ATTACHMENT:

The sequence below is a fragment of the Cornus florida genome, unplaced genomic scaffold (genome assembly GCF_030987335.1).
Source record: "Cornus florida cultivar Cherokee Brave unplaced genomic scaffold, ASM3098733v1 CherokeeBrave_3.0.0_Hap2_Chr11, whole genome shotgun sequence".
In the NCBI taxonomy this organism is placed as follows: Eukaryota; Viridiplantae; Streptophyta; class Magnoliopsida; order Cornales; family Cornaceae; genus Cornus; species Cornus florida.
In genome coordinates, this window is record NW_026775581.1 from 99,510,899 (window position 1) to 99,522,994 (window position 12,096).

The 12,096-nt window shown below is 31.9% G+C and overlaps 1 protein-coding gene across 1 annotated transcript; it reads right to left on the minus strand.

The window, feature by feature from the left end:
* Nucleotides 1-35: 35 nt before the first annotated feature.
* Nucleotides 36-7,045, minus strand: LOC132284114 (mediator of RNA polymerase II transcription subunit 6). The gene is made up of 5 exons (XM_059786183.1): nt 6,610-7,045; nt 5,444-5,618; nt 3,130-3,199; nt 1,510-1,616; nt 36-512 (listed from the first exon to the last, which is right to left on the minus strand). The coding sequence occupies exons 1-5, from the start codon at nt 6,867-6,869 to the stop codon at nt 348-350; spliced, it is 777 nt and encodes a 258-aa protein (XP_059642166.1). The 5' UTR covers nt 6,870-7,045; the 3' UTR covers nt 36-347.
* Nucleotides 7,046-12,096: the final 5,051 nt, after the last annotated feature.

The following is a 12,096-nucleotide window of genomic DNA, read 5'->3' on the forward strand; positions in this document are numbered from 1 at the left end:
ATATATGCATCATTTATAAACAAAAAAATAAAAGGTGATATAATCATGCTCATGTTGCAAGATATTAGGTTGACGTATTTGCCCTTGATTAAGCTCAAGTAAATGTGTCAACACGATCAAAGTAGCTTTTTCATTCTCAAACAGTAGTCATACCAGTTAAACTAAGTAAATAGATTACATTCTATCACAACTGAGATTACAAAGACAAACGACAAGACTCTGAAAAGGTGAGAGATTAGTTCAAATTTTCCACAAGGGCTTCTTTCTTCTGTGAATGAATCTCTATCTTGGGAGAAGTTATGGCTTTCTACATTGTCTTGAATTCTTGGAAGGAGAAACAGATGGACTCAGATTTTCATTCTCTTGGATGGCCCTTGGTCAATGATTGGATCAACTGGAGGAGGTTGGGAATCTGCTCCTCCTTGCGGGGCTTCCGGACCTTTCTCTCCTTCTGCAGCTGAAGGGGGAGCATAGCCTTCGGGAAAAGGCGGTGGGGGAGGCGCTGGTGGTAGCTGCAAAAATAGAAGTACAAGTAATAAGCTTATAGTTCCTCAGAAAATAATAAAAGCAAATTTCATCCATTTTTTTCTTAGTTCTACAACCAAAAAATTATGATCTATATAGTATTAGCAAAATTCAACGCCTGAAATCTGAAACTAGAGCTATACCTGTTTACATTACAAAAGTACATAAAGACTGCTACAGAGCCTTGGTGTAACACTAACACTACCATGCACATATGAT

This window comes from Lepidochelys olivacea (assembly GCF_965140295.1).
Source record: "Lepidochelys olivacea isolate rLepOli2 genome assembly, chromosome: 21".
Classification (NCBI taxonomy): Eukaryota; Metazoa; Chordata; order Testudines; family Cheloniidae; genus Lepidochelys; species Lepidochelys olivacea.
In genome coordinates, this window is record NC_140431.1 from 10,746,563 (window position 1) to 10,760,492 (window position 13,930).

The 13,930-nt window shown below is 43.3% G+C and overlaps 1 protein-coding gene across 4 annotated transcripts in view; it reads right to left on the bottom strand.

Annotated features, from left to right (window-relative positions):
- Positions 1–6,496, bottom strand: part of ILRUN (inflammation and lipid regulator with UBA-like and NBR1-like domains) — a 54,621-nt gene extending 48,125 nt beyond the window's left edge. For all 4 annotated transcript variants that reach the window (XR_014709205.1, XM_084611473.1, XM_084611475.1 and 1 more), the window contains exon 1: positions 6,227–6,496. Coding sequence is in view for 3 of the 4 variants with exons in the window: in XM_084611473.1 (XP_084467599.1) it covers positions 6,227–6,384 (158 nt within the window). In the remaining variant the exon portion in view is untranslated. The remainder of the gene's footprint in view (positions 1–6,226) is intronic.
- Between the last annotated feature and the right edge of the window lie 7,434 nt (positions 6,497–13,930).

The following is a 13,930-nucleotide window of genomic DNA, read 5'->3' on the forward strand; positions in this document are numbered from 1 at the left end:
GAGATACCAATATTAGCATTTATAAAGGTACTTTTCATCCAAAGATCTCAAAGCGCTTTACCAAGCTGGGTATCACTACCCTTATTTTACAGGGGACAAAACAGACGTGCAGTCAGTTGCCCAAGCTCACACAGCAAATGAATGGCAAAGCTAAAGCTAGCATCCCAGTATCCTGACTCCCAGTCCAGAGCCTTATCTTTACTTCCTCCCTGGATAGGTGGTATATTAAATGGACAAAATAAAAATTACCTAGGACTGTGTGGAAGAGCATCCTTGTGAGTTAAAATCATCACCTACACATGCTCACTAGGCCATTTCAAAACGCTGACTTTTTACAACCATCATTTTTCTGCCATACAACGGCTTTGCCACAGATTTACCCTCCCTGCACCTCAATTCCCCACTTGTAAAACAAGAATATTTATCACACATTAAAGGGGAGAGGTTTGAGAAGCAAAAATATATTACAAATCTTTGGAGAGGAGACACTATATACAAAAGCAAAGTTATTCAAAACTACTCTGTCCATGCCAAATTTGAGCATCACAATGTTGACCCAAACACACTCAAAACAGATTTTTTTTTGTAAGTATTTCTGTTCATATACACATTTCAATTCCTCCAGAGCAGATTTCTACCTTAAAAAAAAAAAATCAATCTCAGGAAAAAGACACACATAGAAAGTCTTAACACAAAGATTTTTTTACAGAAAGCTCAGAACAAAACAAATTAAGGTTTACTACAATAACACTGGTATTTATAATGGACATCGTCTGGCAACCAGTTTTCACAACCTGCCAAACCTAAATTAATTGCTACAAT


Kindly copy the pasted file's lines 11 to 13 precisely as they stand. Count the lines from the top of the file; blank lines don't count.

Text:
ATATATGCATCATTTATAAACAAAAAAATAAAAGGTGATATAATCATGCTCATGTTGCAAGATATTAGGTTGACGTATTTGCCCTTGATTAAGCTCAAGTAAATGTGTCAACACGATCAAAGTAGCTTTTTCATTCTCAAACAGTAGTCATACCAGTTAAACTAAGTAAATAGATTACATTCTATCACAACTGAGATTACAAAGACAAACGACAAGACTCTGAAAAGGTGAGAGATTAGTTCAAATTTTCCACAAGGGCTTCTTTCTTCTGTGAATGAATCTCTATCTTGGGAGAAGTTATGGCTTTCTACATTGTCTTGAATTCTTGGAAGGAGAAACAGATGGACTCAGATTTTCATTCTCTTGGATGGCCCTTGGTCAATGATTGGATCAACTGGAGGAGGTTGGGAATCTGCTCCTCCTTGCGGGGCTTCCGGACCTTTCTCTCCTTCTGCAGCTGAAGGGGGAGCATAGCCTTCGGGAAAAGGCGGTGGGGGAGGCGCTGGTGGTAGCTGCAAAAATAGAAGTACAAGTAATAAGCTTATAGTTCCTCAGAAAATAATAAAAGCAAATTTCATCCATTTTTTTCTTAGTTCTACAACCAAAAAATTATGATCTATATAGTATTAGCAAAATTCAACGCCTGAAATCTGAAACTAGAGCTATACCTGTTTACATTACAAAAGTACATAAAGACTGCTACAGAGCCTTGGTGTAACACTAACACTACCATGCACATATGAT

This window comes from Lepidochelys olivacea (assembly GCF_965140295.1).
Source record: "Lepidochelys olivacea isolate rLepOli2 genome assembly, chromosome: 21".